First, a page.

Ladies and Gentlemen, to the Gas Chamber was written by Tadeusz Borowski, a Polish journalist. Borowski was incarcerated in the extermination camp of Auschwitz. He tells this story through a Polish gentile prisoner, which he himself was. Borowski wrote this work because he wanted to inform people in the future about the harsh reality of these concentration camps. Because only the Jews were sent to the gas chambers, Borowski’s treatment was less severe.
The narrator starts the story by introducing the camp and describing the prisoners. He then has a conversation with his friend Henri, another prisoner. While they eat their breakfast together a messenger tells them a transport of prisoners should be arriving soon. It is their job to unload the prisoners and this is how they achieve food and clothing. It has been a while since their last transport, so the narrator would like to be happy but he knows this just means more people dying and suffering. They go to the railroad station, along with SS officers and guards to wait on the arrival of the transport.
The cattle cars arrive and the narrator describes the screams for water and air. In order to quiet the prisoners, a guard fires a round at one of the cars. The narrator says he can see the prisoners through a window of the car and they are taking turns getting air because they will suffocate from the smell of excretion if they do not have more air. He goes on to describe the brutal details of him and other prisoners having to strip the new prisoners of their baggage, coats, and handbags. Women are yelling for their children that have been separated from them. He states, “They are the ones who went to the right: the young and healthy, they will go to the camp. They will not escape the gassing, but first they will be put to work.” There are Red-Cross ambulances to make the incoming prisoners think they will be treated in a humane way, but these same trucks carry the very gas that will kill them. The narrator goes on to describe, in great detail, the horrors in which he witnessed. He tells of a little girl that will be cremated alive, along with the corpses, after she has lost her leg. He describes the prisoner’s faces as pale and crumpled and their eyes feverish.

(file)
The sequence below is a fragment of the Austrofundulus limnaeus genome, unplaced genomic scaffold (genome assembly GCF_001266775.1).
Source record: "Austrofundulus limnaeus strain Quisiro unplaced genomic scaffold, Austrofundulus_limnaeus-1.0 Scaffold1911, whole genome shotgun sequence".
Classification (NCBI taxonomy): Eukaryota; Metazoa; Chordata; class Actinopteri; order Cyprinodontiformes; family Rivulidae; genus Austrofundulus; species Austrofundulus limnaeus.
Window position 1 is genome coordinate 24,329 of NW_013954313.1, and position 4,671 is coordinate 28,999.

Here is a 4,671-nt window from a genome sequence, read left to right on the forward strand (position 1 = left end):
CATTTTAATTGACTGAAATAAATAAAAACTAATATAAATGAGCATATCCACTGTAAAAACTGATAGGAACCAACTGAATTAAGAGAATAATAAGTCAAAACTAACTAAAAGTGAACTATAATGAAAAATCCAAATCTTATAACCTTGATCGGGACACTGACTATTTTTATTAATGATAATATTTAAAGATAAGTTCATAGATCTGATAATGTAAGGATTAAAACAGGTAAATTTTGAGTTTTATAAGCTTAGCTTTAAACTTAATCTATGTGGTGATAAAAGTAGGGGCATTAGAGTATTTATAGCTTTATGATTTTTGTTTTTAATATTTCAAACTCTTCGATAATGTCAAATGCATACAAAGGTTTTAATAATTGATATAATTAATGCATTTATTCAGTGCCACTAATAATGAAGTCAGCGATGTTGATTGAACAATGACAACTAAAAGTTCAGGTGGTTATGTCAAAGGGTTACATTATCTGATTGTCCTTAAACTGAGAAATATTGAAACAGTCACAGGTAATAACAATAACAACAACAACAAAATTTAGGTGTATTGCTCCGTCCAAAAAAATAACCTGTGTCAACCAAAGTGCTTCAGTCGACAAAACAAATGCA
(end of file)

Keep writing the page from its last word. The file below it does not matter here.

Later in the story, the narrator asks Henri, “Are we good people?” He constantly feels guilt but knows he must follow orders or he will die. Henri describes the Greeks by saying, “Look at the Greeks, hey know how to make the best of it. The gobble up everything they lay their hands on; I saw one of them finish a whole jar of jam.” They are portrayed to have no guilt for what they are doing and no longer even act in a humane way. This is not the way the narrator feels because it goes on to say that he closes his eyes and hears the shrieks of the cars coming on the railway. At one point he thinks he is dreaming and that all these horrible things cannot be happening. At the end of the story it explains that even after a short time the prisoner’s who were brought at the beginning of the story were already being cremated. The author, Borowski, later committed suicide by gas in 1951 three years after living through the brutality of the concentration camps.